However, 20th in the league would still be a vast improvement over what the Packers fielded last year; Morgan Burnett, the presumed starter alongside Clinton-Dix graded out at -4.8 (63rd in the league) while recording no interceptions. Even worse all the other safeties placed along side Burnett (mostly Jeron McMillian, MD Jennings, Sean Richardson and Chris Banjo) fared even more poorly; combined they would have ranked around 70th in the league and again didn’t record an interception. Interestingly, all the other Packers safeties did combine for an astonishing 102 tackles, good for 2nd in the league; either this means Burnett played more free safety while the other safety played more strong safety, or the cornerbacks did a very terrible job last year and as a result the safeties had to make a lot of tackles to compensate. Either way, even a completely average season by Clinton-Dix would be a complete reversal of fortunes from the safety squad and hopefully Burnett and Clinton-Dix can play off each other and help both of their grades. While college and the pro games are markedly different, Clinton-Dix did record a fairly average NFL season last year at Alabama, so if he can just maintain his previous production he will be just about where he should be.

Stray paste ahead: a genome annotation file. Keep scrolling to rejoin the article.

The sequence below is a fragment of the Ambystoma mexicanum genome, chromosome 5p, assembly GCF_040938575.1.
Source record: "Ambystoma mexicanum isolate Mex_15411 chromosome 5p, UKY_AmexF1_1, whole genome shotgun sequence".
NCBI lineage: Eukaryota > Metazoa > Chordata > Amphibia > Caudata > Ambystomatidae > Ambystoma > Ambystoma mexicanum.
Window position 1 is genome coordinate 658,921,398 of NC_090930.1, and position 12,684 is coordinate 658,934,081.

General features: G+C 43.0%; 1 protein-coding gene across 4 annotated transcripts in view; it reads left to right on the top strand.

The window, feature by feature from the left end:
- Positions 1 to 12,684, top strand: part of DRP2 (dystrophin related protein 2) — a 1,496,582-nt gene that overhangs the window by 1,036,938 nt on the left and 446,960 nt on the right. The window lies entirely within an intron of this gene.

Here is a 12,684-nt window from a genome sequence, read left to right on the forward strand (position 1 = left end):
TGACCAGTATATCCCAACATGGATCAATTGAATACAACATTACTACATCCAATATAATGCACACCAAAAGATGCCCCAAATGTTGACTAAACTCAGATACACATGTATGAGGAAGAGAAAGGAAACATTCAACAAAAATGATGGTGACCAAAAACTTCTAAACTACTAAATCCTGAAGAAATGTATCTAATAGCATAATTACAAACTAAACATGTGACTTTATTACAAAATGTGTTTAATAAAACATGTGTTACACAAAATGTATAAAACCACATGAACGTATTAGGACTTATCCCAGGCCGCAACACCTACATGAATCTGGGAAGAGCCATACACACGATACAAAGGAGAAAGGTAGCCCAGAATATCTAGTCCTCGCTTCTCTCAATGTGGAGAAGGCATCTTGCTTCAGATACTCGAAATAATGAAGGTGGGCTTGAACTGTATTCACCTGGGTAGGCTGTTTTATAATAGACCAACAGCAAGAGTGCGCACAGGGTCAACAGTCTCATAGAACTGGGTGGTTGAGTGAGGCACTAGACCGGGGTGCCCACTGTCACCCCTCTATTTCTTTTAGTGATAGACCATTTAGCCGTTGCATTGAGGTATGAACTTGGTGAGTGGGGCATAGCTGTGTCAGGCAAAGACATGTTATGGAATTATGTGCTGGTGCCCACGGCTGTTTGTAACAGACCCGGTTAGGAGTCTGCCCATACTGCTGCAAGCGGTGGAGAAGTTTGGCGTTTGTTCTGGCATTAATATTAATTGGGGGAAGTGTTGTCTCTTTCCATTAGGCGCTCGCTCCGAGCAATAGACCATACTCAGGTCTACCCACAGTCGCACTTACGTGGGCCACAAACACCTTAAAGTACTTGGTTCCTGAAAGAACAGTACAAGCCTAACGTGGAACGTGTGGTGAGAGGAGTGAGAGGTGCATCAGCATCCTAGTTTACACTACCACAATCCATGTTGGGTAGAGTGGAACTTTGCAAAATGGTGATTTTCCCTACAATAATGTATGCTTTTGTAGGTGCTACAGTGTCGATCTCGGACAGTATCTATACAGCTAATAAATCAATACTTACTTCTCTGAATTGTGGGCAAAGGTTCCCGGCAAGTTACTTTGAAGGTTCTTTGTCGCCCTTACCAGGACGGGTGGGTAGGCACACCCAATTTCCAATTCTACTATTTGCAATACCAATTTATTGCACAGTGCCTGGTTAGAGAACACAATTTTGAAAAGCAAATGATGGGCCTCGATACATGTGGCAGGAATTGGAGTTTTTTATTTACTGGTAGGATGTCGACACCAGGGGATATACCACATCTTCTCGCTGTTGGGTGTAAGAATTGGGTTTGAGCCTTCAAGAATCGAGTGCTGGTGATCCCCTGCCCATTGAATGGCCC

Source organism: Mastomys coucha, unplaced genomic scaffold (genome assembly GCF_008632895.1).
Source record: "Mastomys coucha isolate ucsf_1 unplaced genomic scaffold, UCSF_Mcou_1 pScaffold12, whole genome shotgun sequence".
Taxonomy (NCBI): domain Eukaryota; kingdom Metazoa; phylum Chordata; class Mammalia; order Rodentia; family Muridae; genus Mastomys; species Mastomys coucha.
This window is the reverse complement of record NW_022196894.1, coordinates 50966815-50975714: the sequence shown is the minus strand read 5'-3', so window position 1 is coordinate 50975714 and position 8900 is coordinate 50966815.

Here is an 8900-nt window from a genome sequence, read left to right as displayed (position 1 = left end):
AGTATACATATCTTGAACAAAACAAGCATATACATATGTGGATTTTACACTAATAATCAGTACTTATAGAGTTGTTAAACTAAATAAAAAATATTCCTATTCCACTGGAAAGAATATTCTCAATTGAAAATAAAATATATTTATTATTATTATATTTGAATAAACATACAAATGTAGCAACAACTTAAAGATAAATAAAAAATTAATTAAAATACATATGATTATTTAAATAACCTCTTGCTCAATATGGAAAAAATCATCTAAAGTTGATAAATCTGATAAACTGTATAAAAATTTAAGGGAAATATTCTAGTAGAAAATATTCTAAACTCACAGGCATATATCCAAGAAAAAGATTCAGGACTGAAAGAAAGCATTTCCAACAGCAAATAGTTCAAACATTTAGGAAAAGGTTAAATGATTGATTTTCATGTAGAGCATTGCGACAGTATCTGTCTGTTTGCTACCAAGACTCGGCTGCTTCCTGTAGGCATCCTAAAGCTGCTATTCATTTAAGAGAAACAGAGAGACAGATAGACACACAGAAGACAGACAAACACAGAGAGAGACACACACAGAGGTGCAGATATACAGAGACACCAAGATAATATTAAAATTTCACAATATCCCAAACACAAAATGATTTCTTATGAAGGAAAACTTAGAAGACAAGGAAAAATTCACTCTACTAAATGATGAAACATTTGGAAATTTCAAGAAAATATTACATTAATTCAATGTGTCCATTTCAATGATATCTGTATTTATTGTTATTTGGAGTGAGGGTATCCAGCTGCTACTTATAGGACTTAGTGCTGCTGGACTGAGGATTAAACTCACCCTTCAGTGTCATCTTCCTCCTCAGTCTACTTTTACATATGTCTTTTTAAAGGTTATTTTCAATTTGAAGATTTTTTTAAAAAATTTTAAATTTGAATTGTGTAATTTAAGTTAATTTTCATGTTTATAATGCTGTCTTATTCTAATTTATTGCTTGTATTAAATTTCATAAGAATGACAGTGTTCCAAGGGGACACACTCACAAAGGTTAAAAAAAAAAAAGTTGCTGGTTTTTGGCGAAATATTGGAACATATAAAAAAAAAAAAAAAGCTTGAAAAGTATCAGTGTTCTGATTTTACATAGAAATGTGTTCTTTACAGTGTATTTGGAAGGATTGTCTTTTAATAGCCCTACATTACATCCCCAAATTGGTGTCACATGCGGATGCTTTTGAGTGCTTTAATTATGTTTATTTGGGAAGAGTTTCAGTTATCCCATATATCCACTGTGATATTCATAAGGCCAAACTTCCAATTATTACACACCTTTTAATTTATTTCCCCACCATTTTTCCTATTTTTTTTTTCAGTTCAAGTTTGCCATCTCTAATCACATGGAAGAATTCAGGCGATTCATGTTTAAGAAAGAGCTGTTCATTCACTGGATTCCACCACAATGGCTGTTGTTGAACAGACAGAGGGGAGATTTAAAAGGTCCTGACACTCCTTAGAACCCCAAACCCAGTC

I think its important to note that safeties need time to develop; Nick Collins didn’t really come into his own until his 2nd or 3rd season and Packers fans are still waiting for everything to click for Morgan Burnett. What this really means is that Clinton-Dix is unlikely going to be the savior of the defensive secondary right away, give him some time.——————
Thomas Hobbes is a staff writer for Jersey Al’s AllGreenBayPackers.com.
2 thoughts on “What Can the Packers Expect from
Ha Ha Clinton-DixEddie Murphy?”
agree. he will need time to come into form. the only thing that may slow him down is like too many other players coming in and new employees at their jobs tring too hard to make an impression. they need to keep in mind that they are playing with other players who have their jobs also. he will get burnt at times because he may think he can jump a play only too get beat by a vet player. but that with correct itself in time. he will need to learn to trust his teammates, watching and helping his backs as he will have to watch theirs. we should alright come season end.
well said. high (or rather, unreasonable) expectations have doomed many. that’s not to say that I don’t expect high results out of draftees and first round draftees. Fans and some posters on this sight seem to be ruthless if players don’t become pro bowl caliber players right away.